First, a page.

poeticism

Related to poeticism: Rine

po·et·i·cism

 (pō-ĕt′ĭ-sĭz′əm)
n.
A poetic expression that is hackneyed, archaic, or excessively artificial.
American Heritage® Dictionary of the English Language, Fifth Edition. Copyright © 2016 by Houghton Mifflin Harcourt Publishing Company. Published by Houghton Mifflin Harcourt Publishing Company. All rights reserved.

poeticism

(pəʊˈɛtɪsɪzəm)
n
(Poetry) a poetic style or expression
Collins English Dictionary – Complete and Unabridged, 12th Edition 2014 © HarperCollins Publishers 1991, 1994, 1998, 2000, 2003, 2006, 2007, 2009, 2011, 2014

po•et•i•cism

(poʊˈɛt əˌsɪz əm)

n.
1. a poetic expression that has become hackneyed, forced, or artificial.
2. poetic quality.
[1840–50]
Random House Kernerman Webster's College Dictionary, © 2010 K Dictionaries Ltd. Copyright 2005, 1997, 1991 by Random House, Inc. All rights reserved.

poeticism

the qualities of bad poetry: trite subject matter, banal or archaic and poetical language, easy rhymes, jingling rhythms, sentimentality, etc; the standards of a poetaster.
See also: Verse
-Ologies & -Isms. Copyright 2008 The Gale Group, Inc. All rights reserved.
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References in periodicals archive ?
Through the realisation of its handmade characters and its deft combination of humour and insight, The Trip achieves a casual but profound poeticism.
They used lyrical poeticism and rock music to create an exclusive version of their alternative rock tune that can now be associated with the band.
The name is fitting, as the melody is layered with a heartbeat, while Al Wedidi's straightforward poeticism lays out different kinds of 'prisons', real or abstract, that can exist in the world.
Finally, there's still time to catch Michael Werner Gallery's display of Markus Lupertz's tent paintings from the 1960s: examples of what Liipertz calls 'dithyrambs' (a reference to ecstatic Dionysian lyrics), these tents are pitched somewhere between abstraction and figuration, calling attention to their own poeticism of line.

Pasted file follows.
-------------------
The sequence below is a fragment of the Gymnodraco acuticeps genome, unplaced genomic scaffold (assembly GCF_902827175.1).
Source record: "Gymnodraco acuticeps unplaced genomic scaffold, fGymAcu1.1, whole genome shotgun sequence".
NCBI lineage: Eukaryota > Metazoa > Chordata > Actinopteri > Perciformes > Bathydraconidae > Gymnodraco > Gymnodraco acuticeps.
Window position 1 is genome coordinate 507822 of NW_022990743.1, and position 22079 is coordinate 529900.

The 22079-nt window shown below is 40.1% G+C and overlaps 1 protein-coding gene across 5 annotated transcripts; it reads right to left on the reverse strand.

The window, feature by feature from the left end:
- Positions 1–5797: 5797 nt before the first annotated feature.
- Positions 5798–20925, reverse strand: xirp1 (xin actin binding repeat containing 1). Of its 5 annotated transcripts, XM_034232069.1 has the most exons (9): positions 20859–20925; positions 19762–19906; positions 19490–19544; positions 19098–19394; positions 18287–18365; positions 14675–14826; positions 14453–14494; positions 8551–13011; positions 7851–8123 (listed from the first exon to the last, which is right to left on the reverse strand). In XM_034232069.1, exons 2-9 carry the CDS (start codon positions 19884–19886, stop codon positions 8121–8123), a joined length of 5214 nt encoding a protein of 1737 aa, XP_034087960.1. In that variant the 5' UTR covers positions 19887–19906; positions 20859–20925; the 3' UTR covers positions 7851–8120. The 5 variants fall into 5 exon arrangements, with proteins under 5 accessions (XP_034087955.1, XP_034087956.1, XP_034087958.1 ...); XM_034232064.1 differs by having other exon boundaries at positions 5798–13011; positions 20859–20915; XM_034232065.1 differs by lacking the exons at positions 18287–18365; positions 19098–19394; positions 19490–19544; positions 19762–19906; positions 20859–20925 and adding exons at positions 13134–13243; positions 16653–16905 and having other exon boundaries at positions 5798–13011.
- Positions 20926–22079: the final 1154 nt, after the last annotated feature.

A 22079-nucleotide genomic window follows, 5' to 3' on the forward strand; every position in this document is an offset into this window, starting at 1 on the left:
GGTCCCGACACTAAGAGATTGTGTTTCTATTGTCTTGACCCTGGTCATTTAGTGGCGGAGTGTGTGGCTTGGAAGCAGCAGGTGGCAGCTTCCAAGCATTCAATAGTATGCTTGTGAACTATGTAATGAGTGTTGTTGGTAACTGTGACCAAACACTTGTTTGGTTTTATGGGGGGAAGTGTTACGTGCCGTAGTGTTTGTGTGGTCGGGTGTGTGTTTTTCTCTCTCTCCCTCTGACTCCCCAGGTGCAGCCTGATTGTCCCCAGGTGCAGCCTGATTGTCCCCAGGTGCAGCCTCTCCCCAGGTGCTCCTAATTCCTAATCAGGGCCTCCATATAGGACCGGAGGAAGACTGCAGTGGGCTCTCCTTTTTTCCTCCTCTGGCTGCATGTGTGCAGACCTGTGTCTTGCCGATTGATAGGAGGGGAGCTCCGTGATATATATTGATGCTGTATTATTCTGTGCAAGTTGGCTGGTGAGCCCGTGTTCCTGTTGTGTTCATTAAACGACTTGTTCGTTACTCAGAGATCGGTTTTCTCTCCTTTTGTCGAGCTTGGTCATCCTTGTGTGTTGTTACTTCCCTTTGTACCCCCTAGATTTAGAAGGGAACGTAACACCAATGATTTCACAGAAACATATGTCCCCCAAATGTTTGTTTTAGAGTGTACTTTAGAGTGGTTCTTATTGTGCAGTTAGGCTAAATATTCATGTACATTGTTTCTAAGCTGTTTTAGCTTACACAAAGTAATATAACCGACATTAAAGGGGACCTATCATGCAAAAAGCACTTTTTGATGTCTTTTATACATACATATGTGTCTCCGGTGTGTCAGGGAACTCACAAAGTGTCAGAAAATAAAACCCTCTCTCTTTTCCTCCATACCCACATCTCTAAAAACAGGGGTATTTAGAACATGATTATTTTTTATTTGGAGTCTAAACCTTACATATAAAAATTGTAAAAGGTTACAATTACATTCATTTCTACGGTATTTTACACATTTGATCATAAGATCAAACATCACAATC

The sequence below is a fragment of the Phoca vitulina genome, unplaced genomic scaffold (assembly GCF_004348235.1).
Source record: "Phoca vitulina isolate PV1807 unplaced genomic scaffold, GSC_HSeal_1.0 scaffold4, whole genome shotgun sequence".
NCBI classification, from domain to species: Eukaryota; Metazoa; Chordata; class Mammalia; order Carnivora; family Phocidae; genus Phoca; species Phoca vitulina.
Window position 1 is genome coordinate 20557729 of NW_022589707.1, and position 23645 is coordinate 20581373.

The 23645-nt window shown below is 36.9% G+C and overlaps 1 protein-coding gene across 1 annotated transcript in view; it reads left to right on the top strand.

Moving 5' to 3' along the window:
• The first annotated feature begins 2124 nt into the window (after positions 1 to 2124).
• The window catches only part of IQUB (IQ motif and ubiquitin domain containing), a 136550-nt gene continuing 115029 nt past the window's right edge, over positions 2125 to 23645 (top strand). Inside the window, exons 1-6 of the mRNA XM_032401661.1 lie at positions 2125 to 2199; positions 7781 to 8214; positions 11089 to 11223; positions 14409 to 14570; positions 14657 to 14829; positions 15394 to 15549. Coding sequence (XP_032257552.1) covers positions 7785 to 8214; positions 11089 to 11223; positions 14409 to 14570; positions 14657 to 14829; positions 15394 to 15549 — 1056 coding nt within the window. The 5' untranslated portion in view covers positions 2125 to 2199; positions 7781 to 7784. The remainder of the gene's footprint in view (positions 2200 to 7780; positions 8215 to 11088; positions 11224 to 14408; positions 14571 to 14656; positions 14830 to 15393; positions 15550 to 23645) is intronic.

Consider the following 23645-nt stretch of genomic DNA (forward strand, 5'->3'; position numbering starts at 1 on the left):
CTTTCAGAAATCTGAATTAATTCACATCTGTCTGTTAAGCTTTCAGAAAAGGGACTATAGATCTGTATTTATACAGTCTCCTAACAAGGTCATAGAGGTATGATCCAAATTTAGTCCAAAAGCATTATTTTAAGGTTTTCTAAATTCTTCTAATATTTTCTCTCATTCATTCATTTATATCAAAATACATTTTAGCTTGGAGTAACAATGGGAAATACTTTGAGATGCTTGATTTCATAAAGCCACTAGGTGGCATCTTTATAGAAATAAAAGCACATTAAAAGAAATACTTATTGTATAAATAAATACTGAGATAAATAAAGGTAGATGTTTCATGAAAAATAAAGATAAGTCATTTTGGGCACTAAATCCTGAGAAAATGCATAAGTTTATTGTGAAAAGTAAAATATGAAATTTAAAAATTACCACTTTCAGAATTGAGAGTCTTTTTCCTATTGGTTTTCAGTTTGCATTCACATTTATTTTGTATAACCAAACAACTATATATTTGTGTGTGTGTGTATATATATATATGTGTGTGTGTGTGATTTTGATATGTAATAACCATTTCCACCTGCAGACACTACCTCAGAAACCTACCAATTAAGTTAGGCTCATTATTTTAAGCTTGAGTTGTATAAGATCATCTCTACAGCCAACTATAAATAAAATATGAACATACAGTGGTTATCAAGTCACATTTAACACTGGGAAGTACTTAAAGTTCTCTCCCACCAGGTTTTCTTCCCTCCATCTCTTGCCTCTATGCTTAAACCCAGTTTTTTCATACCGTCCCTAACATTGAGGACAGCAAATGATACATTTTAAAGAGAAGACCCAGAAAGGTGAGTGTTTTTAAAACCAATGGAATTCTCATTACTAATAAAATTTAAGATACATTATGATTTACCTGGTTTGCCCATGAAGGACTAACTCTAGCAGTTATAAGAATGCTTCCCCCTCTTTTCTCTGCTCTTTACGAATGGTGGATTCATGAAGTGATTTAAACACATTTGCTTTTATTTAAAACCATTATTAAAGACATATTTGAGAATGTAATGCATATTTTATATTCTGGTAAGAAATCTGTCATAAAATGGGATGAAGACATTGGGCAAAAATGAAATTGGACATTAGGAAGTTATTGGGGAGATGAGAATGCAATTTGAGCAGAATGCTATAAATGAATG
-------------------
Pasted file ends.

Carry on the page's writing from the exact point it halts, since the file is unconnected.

This poeticism is triggered, of course, by emotional violence and trauma; it offers one of the most spectacular literary vindications of Belsey's description of desire as "a kind of madness, an enchantment, exaltation, anguish" (3).
The staunch relativist Aristotle sermonises political theory and morality, enunciating seemingly abstruse concepts with clarity and poeticism. His fiery passion moves me, inspires my intellect and bolsters my thirst for the knowledge he encapsulates.
Initially, the semicolons establish a kind of poeticism, so that when love turns to sex, and sex turns to sexual violence, the pivot has a whiplash effect.
From more aesthetics-based perspectives, some scholars focus on Jia's treatment of time, remarking that he organizes "time" not by the rule of dramatic needs, but rather by "life time"--"the experience of time as simple duration in a life that is more full of quotidian moments, inactivity, and boredom than spectacular events even in an era of dramatic historical changes." (4) Some others contend that Jia Zhangke has discovered a certain poeticism amid stagnation and destruction: hometown life in his films on the one hand "exists in a state of stagnation" and on the other is constantly shattered by the uncontrollable outside force called "modernization" (Berry 2009: 16).
Examining the links between everyday intimacy--or a lack thereof--and acts of creation, she writes with fluency and a sense of poeticism that suit her subject matter.
Dela Rosa's singular achievement is the poeticism of her play; it cascades like a river, the emotions ebbing and flowing, images from the past and present colliding in the stream of the female protagonist's consciousness.
All the four works are characterised by Martinu's singular stylistic traits, with their most salient features being playfulness and poeticism.